Sunday, May 15, 2022

Saturday, May 14, 2022


For the typefaces used in the interior of our Arachis Press books, we are scrupulous about using only fonts for which we have a license. This means—in our case—the Bitstream typefaces licensed via our software and an assortment of ‘free’ fonts. There are free faces that are quite satisfactory and entirely professional; we have mentioned before the free pack donated by URW++ to the Ghostscript project and that one could do a perfectly good job with nothing else.

But then there are covers. If one converts ones cover file to a graphic (as we do—we upload high definition PNGs to our printer), one can get away with using unlicensed fonts. It is when we embed those typefaces in PDFs (or other file formats) that we run into legal questions.

Now we’ll admit that a small publisher (or self-publisher) probably won’t be called out for this but it is best to be safe. And legal! Therefor, we do keep a number of fonts on hand (or on computer, we should say) that we would not use for interior layout but can be handy for cover design. These are, of course, primarily ‘display’ fonts that one might not use for interior text anyway.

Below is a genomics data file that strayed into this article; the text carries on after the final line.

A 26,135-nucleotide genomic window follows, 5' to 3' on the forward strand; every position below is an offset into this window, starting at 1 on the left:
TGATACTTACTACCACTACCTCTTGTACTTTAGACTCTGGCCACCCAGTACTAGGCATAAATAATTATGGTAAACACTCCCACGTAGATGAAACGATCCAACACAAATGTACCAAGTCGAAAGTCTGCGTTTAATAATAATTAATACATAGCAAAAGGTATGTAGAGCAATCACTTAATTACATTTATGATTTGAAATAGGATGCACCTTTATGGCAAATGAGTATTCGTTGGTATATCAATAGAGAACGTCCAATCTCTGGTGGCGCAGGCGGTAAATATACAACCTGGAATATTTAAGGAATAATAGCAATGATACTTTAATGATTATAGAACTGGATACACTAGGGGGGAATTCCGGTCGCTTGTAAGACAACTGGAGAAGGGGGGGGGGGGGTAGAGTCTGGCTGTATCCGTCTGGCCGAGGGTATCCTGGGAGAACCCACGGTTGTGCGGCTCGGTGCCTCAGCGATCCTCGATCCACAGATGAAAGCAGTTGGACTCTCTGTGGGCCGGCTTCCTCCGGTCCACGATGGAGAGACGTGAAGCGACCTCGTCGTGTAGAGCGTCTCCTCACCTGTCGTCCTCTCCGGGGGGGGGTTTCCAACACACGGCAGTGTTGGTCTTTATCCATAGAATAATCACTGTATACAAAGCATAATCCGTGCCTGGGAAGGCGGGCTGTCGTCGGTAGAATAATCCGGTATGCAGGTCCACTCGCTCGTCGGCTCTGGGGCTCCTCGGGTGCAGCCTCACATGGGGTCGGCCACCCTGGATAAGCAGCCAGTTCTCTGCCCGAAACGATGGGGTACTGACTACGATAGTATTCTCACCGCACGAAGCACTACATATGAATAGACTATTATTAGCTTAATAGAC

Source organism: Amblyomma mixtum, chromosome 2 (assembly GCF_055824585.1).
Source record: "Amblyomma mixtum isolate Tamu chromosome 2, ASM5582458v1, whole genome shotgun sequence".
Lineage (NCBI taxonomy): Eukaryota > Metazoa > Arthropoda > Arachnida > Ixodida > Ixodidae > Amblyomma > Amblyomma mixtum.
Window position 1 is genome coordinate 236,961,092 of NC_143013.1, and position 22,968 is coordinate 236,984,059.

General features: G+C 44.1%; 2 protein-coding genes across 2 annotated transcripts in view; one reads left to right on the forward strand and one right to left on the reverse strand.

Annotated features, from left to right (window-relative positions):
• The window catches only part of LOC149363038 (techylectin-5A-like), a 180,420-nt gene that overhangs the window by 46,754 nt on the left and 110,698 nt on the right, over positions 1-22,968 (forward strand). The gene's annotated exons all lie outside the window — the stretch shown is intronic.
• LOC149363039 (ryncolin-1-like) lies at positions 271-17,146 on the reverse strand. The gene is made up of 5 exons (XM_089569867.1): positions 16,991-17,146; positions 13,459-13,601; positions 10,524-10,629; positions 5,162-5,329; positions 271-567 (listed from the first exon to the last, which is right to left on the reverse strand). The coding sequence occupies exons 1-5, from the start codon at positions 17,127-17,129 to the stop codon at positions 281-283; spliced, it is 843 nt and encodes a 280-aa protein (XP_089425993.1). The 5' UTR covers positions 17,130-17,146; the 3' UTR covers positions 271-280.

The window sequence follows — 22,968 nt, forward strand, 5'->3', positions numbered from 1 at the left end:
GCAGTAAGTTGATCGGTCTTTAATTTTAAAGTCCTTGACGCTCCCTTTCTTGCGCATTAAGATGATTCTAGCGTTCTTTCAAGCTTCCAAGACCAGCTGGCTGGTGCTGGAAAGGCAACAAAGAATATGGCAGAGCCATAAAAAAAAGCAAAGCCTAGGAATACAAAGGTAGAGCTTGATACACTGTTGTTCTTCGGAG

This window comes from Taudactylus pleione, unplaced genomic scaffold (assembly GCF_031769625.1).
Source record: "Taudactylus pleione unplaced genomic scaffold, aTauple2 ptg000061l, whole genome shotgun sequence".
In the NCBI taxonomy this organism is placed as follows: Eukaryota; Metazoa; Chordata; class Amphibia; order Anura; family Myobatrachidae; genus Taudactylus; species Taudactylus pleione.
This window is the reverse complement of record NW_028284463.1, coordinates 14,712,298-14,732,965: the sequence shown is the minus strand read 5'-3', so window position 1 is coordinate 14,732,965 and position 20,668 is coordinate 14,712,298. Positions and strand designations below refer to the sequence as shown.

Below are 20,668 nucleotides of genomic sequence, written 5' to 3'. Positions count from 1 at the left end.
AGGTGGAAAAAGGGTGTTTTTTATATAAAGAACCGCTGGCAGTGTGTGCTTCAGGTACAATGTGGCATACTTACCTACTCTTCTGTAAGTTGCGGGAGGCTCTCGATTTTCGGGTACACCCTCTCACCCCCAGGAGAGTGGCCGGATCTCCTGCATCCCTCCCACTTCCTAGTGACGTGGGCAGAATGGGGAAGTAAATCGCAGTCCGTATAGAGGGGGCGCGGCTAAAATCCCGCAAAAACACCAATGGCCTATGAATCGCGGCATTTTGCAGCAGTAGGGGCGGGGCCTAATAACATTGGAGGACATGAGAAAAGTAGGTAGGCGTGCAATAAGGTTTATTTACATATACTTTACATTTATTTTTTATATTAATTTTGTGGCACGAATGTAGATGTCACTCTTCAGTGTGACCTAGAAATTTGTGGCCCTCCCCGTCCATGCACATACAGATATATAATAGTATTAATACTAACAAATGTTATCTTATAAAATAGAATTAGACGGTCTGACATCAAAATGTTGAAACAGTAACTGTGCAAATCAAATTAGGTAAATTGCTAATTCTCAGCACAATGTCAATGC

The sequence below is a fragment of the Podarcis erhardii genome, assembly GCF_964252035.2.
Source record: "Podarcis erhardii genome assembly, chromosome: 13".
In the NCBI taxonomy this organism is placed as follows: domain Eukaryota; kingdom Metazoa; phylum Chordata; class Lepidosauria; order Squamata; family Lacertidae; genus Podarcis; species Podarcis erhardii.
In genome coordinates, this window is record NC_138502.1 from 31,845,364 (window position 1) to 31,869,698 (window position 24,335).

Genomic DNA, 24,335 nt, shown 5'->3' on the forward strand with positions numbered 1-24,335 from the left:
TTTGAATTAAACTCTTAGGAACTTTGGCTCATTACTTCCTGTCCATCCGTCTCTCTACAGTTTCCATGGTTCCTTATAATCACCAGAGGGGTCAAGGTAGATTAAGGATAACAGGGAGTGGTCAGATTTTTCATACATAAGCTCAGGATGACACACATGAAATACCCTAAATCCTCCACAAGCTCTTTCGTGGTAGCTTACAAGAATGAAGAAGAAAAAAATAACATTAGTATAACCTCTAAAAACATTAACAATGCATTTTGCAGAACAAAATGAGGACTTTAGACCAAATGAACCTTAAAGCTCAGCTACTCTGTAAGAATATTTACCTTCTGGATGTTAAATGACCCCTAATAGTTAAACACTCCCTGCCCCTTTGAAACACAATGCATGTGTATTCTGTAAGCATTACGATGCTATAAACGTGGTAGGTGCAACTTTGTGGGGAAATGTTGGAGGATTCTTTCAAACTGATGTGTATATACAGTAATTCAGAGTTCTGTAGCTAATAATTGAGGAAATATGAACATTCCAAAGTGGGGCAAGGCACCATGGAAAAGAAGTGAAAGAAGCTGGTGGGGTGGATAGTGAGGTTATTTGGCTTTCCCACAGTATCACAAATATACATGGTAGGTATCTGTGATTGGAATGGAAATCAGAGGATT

The self-publisher who uses Canva (or a similar cover generator) needn’t worry about any of that. Any licensing is taken care of already. Similarly, ebooks (other than PDFs) should not be problematic; we simply specify ‘serif’ for the type in our EPUBs and allow the reader to choose the font they prefer.

Incidentally, we should mention that Microsoft’s fonts are not free to use in your books, even if they are included in your copy of Windows. And Times New Roman should not be used in a commercial release without paying for it—though we don’t know why anyone would want to.

So we have used Dutch 766, Bitstream’s copy of Imprint, in our books but we would not use the Imprint MT Shadow that came with Windows. Not as part of the interior text. On a cover? Maybe someday, if it is needed.